The nurse who had facilitated the Zoom meetings we had while he was intubated showed up. Clutching her cell phone, mom did her best to comfort dad via Zoom while I raced to get her to the hospital. We watched this nurse hold his hand, sing to him, and tell him he’s not going anywhere. We were on the way. I don’t know how I physically drove the vehicle there. Sometimes, strength surfaces and grabs the proverbial wheel without you consciously choosing to be strong. We made it in time. And you know what? Every light on the way turned green as we approached it. We made it. First pair of gloves, a gown. Second pair of gloves, hair wrap. N95, face shield. Guided into what they call ‘COVID central’ and yes, it felt exactly how you can imagine it would feel in there. How do these medical professionals work 16-hour shifts this way? It pains my heart to imagine.

I’ve skipped many intimate details of the whole month-long ordeal. I’ve saved the almost 2 hours we were physically with my dad and the very traumatic moments. Suffice it to say, we were right next to him, for the first time in what felt like ages, when he passed.

In the agonizing days that spanned his sickness, my mom was the epitome of strength. On the way home from the hospital, clearly in shock from the horror I witnessed, I listened in silence as she called loved ones, one by one, to tell them they had lost their father, their brother. Without granting herself a moment to fall apart, or even a moment to scream in anger, she completed a never-ending series of phone calls.

What my dad went through was an absolute nightmare. What we went through and what we saw that night was like the sequel. But in the wake of all of this, my mom cannot grieve. My parents were raising their grandchildren, and there are two more at home. Their home has been everyone’s home for almost 30 years stands. My dad worked up until the day the illness took over him. He was the sole provider financially, and my mom cared for the home and all its inhabitants over the years. Lord knows, there were many. The other tributes you’ll read about him commend his work ethic and generosity, which are 1000% true. I felt compelled to share just a small glimpse of the behind the scenes of what is happening.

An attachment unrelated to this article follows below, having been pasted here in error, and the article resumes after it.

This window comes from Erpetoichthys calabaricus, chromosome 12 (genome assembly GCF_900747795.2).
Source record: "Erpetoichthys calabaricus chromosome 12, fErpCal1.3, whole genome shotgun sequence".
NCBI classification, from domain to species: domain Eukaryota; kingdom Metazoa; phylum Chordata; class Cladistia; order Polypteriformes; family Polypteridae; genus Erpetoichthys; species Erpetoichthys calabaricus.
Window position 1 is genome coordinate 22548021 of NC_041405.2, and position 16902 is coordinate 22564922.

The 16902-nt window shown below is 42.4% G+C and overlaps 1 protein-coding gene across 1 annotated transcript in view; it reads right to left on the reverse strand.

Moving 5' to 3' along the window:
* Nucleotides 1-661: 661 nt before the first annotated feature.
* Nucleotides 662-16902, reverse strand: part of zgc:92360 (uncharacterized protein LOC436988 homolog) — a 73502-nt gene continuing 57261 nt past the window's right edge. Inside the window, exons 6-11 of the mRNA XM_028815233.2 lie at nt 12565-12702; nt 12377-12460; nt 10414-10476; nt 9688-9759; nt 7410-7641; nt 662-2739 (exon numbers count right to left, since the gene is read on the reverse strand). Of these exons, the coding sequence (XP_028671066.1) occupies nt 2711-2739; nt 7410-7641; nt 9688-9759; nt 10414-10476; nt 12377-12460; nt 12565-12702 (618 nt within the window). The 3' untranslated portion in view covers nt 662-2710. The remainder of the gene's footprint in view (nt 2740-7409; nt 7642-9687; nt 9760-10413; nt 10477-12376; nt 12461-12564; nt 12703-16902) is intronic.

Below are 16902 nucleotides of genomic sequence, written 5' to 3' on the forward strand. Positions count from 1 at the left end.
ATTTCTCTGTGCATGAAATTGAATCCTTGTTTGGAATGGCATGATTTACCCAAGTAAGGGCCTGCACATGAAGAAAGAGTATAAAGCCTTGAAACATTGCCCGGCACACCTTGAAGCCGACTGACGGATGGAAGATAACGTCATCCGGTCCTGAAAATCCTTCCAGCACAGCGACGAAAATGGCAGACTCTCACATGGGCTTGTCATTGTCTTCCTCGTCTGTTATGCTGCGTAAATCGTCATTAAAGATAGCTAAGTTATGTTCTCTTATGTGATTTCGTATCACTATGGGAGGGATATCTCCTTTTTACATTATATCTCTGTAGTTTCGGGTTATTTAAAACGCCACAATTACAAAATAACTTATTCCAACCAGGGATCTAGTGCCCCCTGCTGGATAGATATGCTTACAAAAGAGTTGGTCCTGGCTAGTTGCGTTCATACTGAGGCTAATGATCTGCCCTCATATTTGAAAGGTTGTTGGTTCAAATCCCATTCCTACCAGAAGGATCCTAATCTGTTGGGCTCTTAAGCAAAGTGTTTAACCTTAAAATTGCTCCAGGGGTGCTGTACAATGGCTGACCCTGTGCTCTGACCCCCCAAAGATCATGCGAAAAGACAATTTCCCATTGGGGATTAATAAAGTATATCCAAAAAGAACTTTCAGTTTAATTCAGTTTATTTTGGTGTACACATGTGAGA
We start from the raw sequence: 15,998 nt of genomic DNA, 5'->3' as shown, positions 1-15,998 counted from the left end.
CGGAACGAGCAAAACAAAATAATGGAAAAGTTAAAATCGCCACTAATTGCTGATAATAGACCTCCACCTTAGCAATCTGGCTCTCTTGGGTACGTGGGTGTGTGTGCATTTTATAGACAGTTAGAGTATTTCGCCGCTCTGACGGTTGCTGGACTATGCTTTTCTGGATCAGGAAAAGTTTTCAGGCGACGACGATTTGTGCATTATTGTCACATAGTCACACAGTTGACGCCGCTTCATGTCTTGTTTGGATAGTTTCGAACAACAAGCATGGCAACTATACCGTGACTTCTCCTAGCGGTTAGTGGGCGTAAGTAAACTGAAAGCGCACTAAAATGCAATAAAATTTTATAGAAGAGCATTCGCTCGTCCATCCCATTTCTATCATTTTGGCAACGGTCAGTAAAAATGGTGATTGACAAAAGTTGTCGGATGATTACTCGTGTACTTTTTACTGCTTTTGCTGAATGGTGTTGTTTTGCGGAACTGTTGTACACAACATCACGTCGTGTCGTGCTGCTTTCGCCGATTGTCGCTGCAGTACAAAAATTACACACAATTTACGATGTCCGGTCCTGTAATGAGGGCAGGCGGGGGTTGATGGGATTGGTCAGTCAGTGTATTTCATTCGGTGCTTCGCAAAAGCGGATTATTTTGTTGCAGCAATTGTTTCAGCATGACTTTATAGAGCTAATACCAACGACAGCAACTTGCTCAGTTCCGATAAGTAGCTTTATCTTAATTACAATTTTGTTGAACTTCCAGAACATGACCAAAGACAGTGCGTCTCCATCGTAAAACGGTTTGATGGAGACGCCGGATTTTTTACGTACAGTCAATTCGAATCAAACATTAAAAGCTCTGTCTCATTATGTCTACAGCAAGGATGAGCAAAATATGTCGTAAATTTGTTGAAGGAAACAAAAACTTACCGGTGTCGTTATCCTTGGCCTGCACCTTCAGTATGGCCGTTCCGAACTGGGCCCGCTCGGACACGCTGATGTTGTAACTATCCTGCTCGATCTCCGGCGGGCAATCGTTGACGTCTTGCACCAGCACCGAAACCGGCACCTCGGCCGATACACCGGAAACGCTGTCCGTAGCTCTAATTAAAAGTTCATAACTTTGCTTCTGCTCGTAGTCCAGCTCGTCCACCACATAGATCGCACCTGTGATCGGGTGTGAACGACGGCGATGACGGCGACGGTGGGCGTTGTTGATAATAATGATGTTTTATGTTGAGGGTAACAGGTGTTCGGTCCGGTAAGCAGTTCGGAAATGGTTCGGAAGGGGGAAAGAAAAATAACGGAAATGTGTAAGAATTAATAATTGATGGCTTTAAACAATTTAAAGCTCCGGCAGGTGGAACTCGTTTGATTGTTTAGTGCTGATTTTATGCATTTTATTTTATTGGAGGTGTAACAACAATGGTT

In the dark and stillness that follows our loss, my mom has to rise up. She needs help. If you’ve managed to make it this far, thank you! I left a lot out. Moments so traumatic, I can’t even write them. I’ve had to write an obituary, I will have to write a eulogy, and now, to plead for help, I’m writing what looks like the start of a memoir.

I’ll never forget the nurses and doctors: exhausted, scared, defeated, crying in stock rooms, and fending off nightmares. They have let me in their lives after our loss, and we forged a bond that will impact my life forever.

I will do everything in my power to emulate who my dad was to so many. I will take care of everyone. Wes and I will figure out a way to get through a day without him, which was rare. I will do everything in my power to make sure my children know the man who loved them so dearly. I will help my mother fight through her days as well. But if you can help too, if my parents ever helped you during a rough time, opened their home, gave you money, fed you a hot meal, please share this fundraiser.

And for God’s sake, hug your parents tight as soon as you are able.

This picture was taken in late March when our quarantine measures were in full effect. I would not let my dad in my house. To protect my husband and kids. To protect my parents. To just be safe. My kids wanted so badly to play with him. Thinking quickly, I tossed him a rag and a dry erase marker, and they played tic-tac-toe, and dad scribbled silly drawings to make them laugh. And they did.”

Courtesy of Cheryl Werner

This story was submitted to Love What Matters by Cheryl Werner. Do you have a similar experience? We’d like to hear your important journey. Submit your own story here. Be sure to subscribe to our free email newsletter for our best stories, and YouTube for our best videos.